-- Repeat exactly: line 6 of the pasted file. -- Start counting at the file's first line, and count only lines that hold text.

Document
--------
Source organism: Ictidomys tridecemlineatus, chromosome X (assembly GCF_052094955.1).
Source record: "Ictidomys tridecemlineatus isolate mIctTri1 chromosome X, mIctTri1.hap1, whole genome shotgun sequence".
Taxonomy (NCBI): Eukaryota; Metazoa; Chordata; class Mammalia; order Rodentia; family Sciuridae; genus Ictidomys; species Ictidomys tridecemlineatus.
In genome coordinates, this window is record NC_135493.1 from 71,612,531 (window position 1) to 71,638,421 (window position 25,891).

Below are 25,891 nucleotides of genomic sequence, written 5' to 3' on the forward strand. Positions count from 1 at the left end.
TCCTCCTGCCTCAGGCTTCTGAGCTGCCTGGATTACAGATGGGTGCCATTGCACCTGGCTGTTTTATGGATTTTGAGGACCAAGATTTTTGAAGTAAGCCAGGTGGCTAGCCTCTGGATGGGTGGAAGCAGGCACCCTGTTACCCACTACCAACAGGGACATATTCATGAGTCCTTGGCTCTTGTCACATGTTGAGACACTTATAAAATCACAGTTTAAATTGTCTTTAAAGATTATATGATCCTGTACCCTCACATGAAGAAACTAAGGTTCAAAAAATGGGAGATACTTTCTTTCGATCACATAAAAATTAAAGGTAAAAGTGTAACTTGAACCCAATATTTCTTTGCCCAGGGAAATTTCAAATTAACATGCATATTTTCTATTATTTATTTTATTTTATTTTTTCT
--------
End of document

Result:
TCCTCCTGCCTCAGGCTTCTGAGCTGCCTGGATTACAGATGGGTGCCATTGCACCTGGCTGTTTTATGGATTTTGAGGACCAAGATTTTTGAAGTAAGCCAGGTGGCTAGCCTCTGGATGGGTGGAAGCAGGCACCCTGTTACCCACTACCAACAGGGACATATTCATGAGTCCTTGGCTCTTGTCACATGTTGAGACACTTATAAAATCACAGTTTAAATTGTCTTTAAAGATTATATGATCCTGTACCCTCACATGAAGAAACTAAGGTTCAAAAAATGGGAGATACTTTCTTTCGATCACATAAAAATTAAAGGTAAAAGTGTAACTTGAACCCAATATTTCTTTGCCCAGGGAAATTTCAAATTAACATGCATATTTTCTATTATTTATTTTATTTTATTTTTTCT